Constipation Symptoms

The Basics of Constipation

Constipation is one of those topics few like to talk about. If you’ve suffered from this problem, though, you know it can be both painful and frustrating. Almost everyone gets constipated at some time during his or her life. It affects approximately 2% of the population in the U.S. Women and the elderly are more commonly affected. Though not usually serious, constipation can be a concern.

What Is Constipation?
Constipation occurs when bowel movements become difficult or less frequent. The normal length of time between bowel movements ranges widely from person to person. Some people have bowel movements three times a day; others, only one or two times a week. Going longer than three days without a bowel movement is too long. After three days, the stool or feces become harder and more difficult to pass.
You are considered constipated if you have two or more of the following for at least 3 months:

  • Straining during a bowel movement more than 25% of the time
  • Hard stools more than 25% of the time
  • Incomplete evacuation more than 25% of the time
  • Two or fewer bowel movements in a week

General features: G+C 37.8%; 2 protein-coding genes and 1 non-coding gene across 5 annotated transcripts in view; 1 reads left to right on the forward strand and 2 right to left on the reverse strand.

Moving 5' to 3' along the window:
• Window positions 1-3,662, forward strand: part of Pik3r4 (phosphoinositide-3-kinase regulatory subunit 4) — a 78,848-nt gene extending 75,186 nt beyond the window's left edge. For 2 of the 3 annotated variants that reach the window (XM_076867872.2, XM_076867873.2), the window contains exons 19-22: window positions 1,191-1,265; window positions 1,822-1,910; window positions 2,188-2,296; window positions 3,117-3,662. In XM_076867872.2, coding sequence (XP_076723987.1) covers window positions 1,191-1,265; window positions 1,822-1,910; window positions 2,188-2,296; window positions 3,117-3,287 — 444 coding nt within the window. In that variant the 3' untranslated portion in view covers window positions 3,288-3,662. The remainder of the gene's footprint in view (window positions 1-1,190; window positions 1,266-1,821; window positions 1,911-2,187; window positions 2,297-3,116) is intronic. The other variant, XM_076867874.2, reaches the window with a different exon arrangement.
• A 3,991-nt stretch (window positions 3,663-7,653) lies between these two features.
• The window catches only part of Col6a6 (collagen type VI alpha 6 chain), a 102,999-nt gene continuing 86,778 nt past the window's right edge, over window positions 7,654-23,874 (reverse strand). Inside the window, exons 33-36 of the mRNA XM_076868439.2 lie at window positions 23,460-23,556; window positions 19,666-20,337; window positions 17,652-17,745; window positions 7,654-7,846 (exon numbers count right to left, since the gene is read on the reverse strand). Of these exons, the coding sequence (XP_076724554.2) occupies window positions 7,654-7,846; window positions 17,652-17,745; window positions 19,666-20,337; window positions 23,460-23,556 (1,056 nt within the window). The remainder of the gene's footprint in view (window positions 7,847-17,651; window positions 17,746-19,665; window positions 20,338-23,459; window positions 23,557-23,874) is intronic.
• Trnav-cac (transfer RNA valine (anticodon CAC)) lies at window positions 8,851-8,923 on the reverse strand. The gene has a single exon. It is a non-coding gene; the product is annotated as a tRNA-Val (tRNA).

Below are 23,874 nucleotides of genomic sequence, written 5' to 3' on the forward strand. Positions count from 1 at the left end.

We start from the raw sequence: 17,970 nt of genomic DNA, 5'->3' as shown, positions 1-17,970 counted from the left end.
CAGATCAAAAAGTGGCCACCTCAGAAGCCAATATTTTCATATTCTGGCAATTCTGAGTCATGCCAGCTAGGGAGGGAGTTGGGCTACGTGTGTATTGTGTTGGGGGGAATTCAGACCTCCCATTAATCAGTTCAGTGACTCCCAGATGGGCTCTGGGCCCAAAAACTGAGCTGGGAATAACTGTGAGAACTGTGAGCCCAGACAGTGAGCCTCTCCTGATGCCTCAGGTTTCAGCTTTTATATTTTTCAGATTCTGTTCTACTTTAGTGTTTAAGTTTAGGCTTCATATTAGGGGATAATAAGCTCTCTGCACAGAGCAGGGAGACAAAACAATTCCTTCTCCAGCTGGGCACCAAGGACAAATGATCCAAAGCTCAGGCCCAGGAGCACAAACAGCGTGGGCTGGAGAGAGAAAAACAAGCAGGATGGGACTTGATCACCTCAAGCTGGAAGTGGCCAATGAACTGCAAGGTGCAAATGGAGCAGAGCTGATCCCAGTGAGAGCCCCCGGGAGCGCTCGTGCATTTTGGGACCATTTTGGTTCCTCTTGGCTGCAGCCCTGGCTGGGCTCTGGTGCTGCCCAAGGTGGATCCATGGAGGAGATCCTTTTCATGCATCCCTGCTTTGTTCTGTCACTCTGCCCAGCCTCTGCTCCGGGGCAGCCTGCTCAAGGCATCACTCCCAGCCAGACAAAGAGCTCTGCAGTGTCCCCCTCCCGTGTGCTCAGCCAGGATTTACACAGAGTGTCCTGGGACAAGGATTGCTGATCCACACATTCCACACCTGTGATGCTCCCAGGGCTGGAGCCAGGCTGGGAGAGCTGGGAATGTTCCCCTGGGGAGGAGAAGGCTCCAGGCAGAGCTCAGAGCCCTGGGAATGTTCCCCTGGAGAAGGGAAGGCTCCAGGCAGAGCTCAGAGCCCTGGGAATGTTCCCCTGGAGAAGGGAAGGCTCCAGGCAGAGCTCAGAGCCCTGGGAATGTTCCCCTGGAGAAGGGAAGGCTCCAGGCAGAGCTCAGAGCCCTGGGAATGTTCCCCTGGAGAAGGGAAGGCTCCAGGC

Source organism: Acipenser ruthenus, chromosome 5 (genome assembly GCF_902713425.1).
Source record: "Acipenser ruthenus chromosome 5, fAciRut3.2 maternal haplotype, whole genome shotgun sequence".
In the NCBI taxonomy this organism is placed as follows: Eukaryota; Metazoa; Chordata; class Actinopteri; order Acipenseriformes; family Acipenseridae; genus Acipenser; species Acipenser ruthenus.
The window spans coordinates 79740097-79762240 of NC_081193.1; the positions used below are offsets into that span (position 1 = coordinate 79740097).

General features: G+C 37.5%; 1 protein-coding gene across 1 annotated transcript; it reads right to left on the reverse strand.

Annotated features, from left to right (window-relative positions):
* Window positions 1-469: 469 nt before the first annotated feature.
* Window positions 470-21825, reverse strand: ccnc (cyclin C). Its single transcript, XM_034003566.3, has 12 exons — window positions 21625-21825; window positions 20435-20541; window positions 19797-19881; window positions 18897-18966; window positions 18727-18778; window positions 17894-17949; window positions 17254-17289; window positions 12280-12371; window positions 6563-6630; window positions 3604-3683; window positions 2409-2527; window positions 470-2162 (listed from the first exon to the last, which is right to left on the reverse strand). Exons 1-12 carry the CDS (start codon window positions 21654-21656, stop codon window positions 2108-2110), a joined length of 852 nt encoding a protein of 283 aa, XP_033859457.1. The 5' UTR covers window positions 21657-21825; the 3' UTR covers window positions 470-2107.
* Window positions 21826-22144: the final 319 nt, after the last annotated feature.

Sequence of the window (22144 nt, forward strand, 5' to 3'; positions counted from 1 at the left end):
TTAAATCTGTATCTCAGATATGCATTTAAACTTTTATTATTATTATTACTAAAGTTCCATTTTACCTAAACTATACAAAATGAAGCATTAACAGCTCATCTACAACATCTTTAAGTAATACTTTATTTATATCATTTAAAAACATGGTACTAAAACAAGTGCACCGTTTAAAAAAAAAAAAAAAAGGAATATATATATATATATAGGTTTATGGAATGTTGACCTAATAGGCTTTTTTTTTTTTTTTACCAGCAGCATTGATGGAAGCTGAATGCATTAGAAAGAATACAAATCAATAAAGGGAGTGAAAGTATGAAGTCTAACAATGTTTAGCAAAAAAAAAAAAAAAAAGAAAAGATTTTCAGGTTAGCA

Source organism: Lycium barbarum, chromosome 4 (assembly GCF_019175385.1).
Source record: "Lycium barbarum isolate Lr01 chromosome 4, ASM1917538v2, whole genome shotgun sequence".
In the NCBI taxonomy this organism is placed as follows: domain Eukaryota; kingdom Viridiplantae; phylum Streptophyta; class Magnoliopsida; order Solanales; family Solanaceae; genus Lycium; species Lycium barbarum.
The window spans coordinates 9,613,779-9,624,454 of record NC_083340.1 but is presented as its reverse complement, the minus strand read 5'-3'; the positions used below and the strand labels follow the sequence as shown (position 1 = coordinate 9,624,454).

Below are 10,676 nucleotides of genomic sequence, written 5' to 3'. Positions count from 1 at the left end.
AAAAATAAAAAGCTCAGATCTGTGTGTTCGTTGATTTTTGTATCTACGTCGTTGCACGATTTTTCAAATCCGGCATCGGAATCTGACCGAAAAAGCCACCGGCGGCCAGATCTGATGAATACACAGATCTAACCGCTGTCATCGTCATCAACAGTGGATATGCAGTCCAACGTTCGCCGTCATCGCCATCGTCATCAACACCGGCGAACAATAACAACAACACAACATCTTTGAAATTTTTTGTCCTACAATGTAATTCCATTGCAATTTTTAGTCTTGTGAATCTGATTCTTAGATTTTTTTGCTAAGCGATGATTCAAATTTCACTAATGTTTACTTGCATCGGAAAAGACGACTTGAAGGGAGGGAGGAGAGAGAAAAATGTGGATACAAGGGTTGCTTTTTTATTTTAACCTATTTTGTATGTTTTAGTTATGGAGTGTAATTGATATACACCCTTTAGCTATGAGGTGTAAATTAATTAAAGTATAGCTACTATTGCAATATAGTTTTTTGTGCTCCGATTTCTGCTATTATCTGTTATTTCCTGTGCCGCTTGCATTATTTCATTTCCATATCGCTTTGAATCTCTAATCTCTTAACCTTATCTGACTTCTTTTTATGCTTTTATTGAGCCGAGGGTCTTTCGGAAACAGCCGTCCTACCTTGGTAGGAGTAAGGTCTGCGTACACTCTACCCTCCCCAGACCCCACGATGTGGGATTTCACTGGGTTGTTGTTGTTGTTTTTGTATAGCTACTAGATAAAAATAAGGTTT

What Causes Constipation?
Constipation is usually caused by a disorder of bowel function rather than a structural problem. Common causes of constipation include:

  • Inadequate water intake
  • Inadequate fiber in the diet
  • A disruption of regular diet or routine; traveling
  • Inadequate activity or exercise or immobility
  • Eating large amounts of dairy products
  • Stress
  • Resisting the urge to have a bowel movement, which is sometimes the result of pain from hemorrhoids
  • Overuse of laxatives (stool softeners) which, over time, weaken the bowel muscles
  • Hypothyroidism
  • Neurological conditions such as Parkinson’s disease or multiple sclerosis
  • Antacid medicines containing calcium or aluminum
  • Medicines (especially strong pain medicines, such as narcotics, antidepressants, or iron pills)
  • Depression
  • Eating Disorders
  • Irritable Bowel Syndrome
  • Pregnancy
  • Colon Cancer

How Can I Prevent Constipation?
There are several things you can do to prevent constipation. Among them:

  • Eat a well-balanced diet with plenty of fiber. Good sources of fiber are fruits, vegetables, legumes, and whole-grain bread and cereal (especially bran). Fiber and water help the colon pass stool.
  • Drink 1 1/2 to 2 quarts of water and other fluids a day (unless fluid restricted for another medical condition). Liquids that contain caffeine, such as coffee and soft drinks, seem to have a dehydrating effect and may need to be avoided until your bowel habits return to normal. Some people may need to avoid milk, as dairy products may be constipating for them.
  • Exercise regularly.
  • Move your bowels when you feel the urge.

What Should I Do If I Am Constipated?
If you are constipated, try the following:

  • Drink two to four extra glasses of water a day (unless fluid restricted).
  • Try warm liquids, especially in the morning.
  • Eat prunes and/or bran cereal.
  • If needed, use a very mild stool softener. (See our Liquid Fiber)

Reviewed By Andrew Seibert, MD for WebMD.com
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Ways to treat Diarrhea